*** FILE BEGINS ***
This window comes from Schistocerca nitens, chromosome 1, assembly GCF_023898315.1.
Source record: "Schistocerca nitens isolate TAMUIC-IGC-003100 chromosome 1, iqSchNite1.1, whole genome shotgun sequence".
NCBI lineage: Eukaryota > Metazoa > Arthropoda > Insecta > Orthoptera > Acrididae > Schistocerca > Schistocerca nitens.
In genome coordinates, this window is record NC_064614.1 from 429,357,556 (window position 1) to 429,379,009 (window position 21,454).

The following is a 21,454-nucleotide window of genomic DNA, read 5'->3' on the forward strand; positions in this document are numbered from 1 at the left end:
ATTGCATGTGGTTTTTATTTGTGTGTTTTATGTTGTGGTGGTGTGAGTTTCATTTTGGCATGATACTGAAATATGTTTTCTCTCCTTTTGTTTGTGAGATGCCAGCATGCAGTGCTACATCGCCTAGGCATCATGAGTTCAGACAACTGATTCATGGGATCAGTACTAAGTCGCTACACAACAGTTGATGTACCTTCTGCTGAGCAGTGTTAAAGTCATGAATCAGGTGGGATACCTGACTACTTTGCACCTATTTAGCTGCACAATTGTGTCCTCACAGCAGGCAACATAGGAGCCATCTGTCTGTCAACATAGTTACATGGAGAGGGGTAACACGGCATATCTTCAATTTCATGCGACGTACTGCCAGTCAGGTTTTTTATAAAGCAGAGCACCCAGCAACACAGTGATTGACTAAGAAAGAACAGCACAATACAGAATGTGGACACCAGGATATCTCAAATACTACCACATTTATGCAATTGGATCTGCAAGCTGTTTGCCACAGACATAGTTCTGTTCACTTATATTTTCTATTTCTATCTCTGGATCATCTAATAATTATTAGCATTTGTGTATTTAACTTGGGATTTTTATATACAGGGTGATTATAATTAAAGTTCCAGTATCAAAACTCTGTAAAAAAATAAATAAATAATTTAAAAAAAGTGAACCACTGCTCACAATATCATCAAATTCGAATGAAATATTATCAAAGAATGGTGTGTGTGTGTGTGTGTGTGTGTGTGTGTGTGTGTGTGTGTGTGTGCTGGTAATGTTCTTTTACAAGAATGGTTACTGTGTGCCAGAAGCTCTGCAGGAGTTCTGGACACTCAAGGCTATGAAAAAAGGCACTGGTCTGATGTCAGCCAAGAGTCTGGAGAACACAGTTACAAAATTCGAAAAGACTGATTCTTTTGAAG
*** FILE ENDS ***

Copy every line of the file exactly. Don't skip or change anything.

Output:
This window comes from Schistocerca nitens, chromosome 1, assembly GCF_023898315.1.
Source record: "Schistocerca nitens isolate TAMUIC-IGC-003100 chromosome 1, iqSchNite1.1, whole genome shotgun sequence".
NCBI lineage: Eukaryota > Metazoa > Arthropoda > Insecta > Orthoptera > Acrididae > Schistocerca > Schistocerca nitens.
In genome coordinates, this window is record NC_064614.1 from 429,357,556 (window position 1) to 429,379,009 (window position 21,454).

The following is a 21,454-nucleotide window of genomic DNA, read 5'->3' on the forward strand; positions in this document are numbered from 1 at the left end:
ATTGCATGTGGTTTTTATTTGTGTGTTTTATGTTGTGGTGGTGTGAGTTTCATTTTGGCATGATACTGAAATATGTTTTCTCTCCTTTTGTTTGTGAGATGCCAGCATGCAGTGCTACATCGCCTAGGCATCATGAGTTCAGACAACTGATTCATGGGATCAGTACTAAGTCGCTACACAACAGTTGATGTACCTTCTGCTGAGCAGTGTTAAAGTCATGAATCAGGTGGGATACCTGACTACTTTGCACCTATTTAGCTGCACAATTGTGTCCTCACAGCAGGCAACATAGGAGCCATCTGTCTGTCAACATAGTTACATGGAGAGGGGTAACACGGCATATCTTCAATTTCATGCGACGTACTGCCAGTCAGGTTTTTTATAAAGCAGAGCACCCAGCAACACAGTGATTGACTAAGAAAGAACAGCACAATACAGAATGTGGACACCAGGATATCTCAAATACTACCACATTTATGCAATTGGATCTGCAAGCTGTTTGCCACAGACATAGTTCTGTTCACTTATATTTTCTATTTCTATCTCTGGATCATCTAATAATTATTAGCATTTGTGTATTTAACTTGGGATTTTTATATACAGGGTGATTATAATTAAAGTTCCAGTATCAAAACTCTGTAAAAAAATAAATAAATAATTTAAAAAAAGTGAACCACTGCTCACAATATCATCAAATTCGAATGAAATATTATCAAAGAATGGTGTGTGTGTGTGTGTGTGTGTGTGTGTGTGTGTGTGTGTGTGTGTGCTGGTAATGTTCTTTTACAAGAATGGTTACTGTGTGCCAGAAGCTCTGCAGGAGTTCTGGACACTCAAGGCTATGAAAAAAGGCACTGGTCTGATGTCAGCCAAGAGTCTGGAGAACACAGTTACAAAATTCGAAAAGACTGATTCTTTTGAAG